THE COMMENTATORS

Sharon the optimist


Published: Thursday, January 6, 2005 at 6:01 a.m.
Last Modified: Wednesday, January 5, 2005 at 10:33 p.m.

Reached late Sunday night at his farm in Israel - where Mediterranean breezes bring him the sounds of Palestinian rockets aimed at the nearby town of Sderot - Prime Minister Ariel Sharon says, "I might not have a majority in the Knesset."

That was a shocker, coming toward the end of a long telephone talk. Didn't Sharon's Likud strike a deal last week with Labor's Shimon Peres, which - along with a far-right party - would give Sharon a solid governing majority?

"We agreed with the Labor Party," he said, "but have problems with an ultra-Orthodox party. They changed their mind under heavy pressure from radical rabbis of the settlers. And part of my own party is against joining with Labor. If I don't have a majority this week, then maybe we'll have to go to elections."

He views this with equanimity because his popular support in Israel is soaring. Danny Ayalon, Israel's ambassador to the United States, reports it to be more than 65 percent. Hopes among Israelis are on the rise after the announcement of Sharon's plan to unilaterally disengage from Gaza and four West Bank communities. This was followed by the death of the rejectionist Arafat, and by the likelihood that Palestinians will elect the anti-violence Mahmoud Abbas, better known as Abu Mazen, next Sunday.

Would Sharon's possible need for an election to reaffirm his leadership paralyze his plan for pulling the 8,000 Israeli settlers out of Gaza, now being scheduled to begin in June?

"No. The left cannot do it, and much of the right - my side - is against it. An election now would be a major mistake for Israel, but even if it becomes necessary, I will go ahead with disengagement."

His threat to take the issue to the people may scare many politicians on the far right - who would lose their seats - to rally to Sharon's side. If not, he's ready to go to the people.

But disengagement or relocation, euphemisms for withdrawal, need no longer be a one-sided act: It may now be possible to use this plan as a way to open talks.

"We have a window of opportunity, after the death of Arafat and the re-election of President Bush, to break the stalemate of negotiation and replace it with a strategy of reconciliation."

In the next breath, however, Sharon notes that "the Palestinians have 30,000 armed security people who still find it hard to fight terrorists. Not the slightest step has been taken so far."

Abu Mazen caused consternation last week by letting himself be borne aloft by a crowd of gunmen and promising the radicals he would protect them from Israeli retaliation.

That was an awkward attempt to persuade the gunmen to vote for him, but Secretary of State Colin Powell realistically told Tim Russert on "Meet the Press" Sunday that if such persuasion fails, "he may have to undertake operations against them."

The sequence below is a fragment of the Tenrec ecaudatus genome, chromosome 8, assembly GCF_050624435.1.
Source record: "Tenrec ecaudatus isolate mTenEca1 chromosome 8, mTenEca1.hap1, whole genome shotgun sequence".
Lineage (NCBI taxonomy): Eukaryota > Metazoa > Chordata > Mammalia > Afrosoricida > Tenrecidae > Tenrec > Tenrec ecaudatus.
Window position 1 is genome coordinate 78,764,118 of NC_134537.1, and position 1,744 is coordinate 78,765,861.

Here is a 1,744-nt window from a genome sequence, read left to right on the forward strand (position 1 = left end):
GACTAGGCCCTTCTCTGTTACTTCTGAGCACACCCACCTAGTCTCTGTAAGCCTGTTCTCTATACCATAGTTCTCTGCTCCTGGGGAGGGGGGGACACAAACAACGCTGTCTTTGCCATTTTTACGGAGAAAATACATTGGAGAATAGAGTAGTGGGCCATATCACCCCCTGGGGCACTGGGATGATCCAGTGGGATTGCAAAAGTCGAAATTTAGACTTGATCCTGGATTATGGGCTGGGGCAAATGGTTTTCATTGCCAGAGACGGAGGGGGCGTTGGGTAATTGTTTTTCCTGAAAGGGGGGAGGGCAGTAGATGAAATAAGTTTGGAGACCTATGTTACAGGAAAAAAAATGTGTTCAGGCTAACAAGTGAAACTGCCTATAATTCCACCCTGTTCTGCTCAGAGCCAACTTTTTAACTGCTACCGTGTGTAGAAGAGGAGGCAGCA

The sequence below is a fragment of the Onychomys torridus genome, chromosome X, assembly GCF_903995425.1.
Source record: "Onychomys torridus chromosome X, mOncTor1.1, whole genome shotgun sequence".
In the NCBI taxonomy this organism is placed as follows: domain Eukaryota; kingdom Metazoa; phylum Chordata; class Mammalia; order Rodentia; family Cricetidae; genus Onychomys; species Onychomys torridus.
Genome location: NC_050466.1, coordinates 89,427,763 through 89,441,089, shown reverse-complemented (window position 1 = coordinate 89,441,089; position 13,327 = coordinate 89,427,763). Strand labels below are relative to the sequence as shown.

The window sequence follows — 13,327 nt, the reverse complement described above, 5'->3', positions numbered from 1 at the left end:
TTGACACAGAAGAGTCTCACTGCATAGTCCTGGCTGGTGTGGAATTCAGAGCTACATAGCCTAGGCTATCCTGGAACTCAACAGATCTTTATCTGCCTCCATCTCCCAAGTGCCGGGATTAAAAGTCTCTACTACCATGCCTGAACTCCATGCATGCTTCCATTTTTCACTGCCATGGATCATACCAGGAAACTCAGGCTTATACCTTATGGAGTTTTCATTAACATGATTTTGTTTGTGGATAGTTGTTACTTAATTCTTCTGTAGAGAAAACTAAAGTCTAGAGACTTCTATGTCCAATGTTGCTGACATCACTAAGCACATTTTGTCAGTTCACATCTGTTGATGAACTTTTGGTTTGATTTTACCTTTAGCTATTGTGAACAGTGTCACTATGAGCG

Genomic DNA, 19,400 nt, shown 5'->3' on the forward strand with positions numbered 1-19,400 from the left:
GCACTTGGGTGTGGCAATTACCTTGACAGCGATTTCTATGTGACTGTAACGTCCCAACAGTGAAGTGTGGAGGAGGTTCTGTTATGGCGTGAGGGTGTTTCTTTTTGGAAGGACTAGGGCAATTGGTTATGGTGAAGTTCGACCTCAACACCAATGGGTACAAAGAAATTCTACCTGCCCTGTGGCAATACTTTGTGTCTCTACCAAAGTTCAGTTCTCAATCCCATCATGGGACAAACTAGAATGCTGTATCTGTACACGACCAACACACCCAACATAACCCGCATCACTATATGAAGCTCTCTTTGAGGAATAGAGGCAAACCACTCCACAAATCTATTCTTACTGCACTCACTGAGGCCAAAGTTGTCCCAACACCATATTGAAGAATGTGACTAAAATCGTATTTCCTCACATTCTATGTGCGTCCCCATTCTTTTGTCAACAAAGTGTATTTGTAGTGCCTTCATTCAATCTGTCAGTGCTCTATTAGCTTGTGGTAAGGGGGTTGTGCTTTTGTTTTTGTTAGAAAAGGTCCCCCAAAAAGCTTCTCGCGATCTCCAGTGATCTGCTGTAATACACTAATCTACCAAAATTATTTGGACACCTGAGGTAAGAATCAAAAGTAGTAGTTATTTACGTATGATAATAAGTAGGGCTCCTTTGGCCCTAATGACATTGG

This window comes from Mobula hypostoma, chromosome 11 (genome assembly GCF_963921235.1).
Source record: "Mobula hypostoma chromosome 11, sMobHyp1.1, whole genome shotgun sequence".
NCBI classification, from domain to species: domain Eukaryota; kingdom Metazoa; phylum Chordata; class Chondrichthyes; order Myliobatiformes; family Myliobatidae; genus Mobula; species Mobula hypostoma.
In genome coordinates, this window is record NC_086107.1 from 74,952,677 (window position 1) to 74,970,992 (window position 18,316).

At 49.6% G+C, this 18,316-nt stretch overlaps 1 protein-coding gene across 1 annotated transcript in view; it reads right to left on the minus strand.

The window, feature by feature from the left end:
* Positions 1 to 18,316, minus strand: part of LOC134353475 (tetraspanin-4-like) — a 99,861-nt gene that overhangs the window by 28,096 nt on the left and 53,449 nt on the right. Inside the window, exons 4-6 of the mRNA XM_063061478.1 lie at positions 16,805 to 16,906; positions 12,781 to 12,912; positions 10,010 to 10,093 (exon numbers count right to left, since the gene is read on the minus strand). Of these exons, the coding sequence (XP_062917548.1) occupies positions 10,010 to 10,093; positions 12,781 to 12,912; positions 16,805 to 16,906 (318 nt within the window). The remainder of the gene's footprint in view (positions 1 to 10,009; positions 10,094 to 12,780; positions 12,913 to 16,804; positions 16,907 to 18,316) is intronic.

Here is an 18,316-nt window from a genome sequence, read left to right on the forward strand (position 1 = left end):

Sharon says only, "I understand it's the eve of an election. We do not interfere so as not to make it harder for him, but I believe Abu Mazen will be elected. Then if the Palestinian Authority starts to coordinate between our security services, and if they - not Hamas, not the Jihad

- take charge of the areas we are leaving, I will coordinate

disengagement.

"After their election, we'll see if they take the steps to stop the terror. If they do, it will be also quiet on our side." That seems to me to accept a cease-fire, qualified with "but if we have intelligence of a terrorist attack, we'll have to act."

A further caveat: "It would be clearly impossible to evacuate under fire. With thousands of cars and trucks relocating women, children, animals, we will tolerate no attacks during withdrawal. I told the Egyptians to pass the word that if these people come under fire, Israel's reaction will be very hard."

I'm hopeful that Abu Mazen, if elected, will prove tough-minded enough not to let that happen, even if it requires using the Palestinian Authority's 30,000 troops to "undertake operations" against Palestinian insurgents.

Are you optimistic, Arik Sharon, about 2005?

"Yes. We have faced harder times. Jews now have the capability of defending themselves by themselves."

And do you expect to be prime minister one year from today?

"Why only one year?"

William Safire writes for The New York Times.

Reader comments posted to this article may be published in our print edition. All rights reserved. This copyrighted material may not be re-published without permission. Links are encouraged.

Comments are currently unavailable on this article

▲ Return to Top